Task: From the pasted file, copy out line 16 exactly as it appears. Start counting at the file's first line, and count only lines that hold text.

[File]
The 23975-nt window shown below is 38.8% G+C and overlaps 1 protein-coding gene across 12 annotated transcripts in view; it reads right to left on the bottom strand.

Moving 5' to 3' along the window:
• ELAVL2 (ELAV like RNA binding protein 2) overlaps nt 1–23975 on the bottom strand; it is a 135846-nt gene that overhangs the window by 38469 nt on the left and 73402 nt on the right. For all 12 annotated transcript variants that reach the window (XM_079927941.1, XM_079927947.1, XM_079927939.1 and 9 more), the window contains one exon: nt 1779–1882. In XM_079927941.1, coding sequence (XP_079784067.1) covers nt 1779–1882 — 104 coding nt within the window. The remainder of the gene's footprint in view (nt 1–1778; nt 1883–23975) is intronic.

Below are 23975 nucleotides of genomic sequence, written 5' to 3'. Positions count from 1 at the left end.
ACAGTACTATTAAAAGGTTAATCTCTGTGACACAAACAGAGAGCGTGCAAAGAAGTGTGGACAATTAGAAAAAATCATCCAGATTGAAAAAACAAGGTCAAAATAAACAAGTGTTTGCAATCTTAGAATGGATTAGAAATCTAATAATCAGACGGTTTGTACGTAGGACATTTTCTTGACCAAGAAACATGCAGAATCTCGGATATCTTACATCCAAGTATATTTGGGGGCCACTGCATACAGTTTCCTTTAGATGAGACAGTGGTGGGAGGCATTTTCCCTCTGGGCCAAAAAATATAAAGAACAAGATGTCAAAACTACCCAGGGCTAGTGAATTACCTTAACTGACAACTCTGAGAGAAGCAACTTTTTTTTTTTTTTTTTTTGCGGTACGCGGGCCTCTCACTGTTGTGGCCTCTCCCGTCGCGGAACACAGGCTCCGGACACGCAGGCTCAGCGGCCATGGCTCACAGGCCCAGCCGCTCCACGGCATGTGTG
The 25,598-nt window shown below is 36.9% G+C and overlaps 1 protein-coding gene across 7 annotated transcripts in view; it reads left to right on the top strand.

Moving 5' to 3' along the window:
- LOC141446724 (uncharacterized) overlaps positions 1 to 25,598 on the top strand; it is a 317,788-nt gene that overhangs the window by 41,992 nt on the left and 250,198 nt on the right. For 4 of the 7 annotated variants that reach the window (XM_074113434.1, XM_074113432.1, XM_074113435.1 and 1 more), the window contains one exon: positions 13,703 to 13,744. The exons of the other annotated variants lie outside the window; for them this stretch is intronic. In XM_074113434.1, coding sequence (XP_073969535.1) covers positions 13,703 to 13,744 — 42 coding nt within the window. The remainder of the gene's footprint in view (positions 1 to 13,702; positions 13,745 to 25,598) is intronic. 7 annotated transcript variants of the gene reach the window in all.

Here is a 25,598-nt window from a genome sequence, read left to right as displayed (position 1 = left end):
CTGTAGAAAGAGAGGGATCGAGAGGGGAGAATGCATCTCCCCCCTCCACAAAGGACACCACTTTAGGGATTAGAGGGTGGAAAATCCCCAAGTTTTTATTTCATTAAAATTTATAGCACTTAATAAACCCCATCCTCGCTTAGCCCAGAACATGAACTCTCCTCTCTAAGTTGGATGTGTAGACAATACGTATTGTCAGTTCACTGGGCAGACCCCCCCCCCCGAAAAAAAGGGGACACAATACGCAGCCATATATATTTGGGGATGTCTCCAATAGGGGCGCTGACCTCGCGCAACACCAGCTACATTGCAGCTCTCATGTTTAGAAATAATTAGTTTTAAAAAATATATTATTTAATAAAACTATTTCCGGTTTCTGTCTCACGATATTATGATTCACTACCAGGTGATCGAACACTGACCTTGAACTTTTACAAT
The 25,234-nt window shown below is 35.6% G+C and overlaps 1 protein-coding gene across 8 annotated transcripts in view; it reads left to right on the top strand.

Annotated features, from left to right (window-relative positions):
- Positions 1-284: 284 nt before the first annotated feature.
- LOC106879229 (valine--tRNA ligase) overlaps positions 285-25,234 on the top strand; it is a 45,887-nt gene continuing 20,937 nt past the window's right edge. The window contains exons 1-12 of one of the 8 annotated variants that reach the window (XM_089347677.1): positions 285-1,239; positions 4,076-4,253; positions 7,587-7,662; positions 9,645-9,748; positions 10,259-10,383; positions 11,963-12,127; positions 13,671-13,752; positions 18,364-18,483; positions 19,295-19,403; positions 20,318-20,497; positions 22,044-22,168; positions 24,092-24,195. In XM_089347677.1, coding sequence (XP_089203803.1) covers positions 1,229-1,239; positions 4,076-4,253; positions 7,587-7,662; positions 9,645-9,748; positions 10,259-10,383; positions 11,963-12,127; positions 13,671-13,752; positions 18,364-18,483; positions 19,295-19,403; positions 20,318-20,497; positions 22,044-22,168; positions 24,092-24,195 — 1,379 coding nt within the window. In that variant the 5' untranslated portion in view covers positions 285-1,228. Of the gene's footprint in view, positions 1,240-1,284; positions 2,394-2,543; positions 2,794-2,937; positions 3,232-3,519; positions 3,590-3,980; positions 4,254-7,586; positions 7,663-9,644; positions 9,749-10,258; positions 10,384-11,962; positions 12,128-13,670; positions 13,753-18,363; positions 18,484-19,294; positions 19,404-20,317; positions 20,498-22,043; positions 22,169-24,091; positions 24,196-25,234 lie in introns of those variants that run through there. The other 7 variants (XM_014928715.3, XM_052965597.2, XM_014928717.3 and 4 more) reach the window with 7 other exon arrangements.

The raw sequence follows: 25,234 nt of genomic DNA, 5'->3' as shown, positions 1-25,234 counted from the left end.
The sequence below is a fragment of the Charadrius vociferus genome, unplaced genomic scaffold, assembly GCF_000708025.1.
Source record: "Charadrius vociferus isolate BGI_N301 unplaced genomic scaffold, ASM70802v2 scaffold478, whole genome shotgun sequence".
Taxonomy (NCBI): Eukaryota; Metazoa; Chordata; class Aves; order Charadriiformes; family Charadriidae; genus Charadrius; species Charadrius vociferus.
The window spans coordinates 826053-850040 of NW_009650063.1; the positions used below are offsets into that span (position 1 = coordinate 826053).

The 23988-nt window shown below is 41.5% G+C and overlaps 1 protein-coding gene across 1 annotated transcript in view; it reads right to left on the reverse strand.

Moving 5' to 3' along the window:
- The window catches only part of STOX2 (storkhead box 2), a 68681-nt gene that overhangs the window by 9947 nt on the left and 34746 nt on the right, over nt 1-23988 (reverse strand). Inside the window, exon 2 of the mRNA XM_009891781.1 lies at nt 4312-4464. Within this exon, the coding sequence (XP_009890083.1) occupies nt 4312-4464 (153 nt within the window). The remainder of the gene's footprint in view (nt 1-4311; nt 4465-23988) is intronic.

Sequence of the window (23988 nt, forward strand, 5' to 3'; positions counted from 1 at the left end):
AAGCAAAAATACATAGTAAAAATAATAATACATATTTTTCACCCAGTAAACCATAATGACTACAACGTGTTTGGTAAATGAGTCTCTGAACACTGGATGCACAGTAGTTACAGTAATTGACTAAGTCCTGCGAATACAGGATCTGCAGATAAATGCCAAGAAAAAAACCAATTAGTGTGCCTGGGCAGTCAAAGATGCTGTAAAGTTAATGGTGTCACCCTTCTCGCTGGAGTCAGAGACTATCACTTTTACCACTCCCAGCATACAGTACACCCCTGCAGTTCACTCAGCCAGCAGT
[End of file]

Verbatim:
The sequence below is a fragment of the Charadrius vociferus genome, unplaced genomic scaffold, assembly GCF_000708025.1.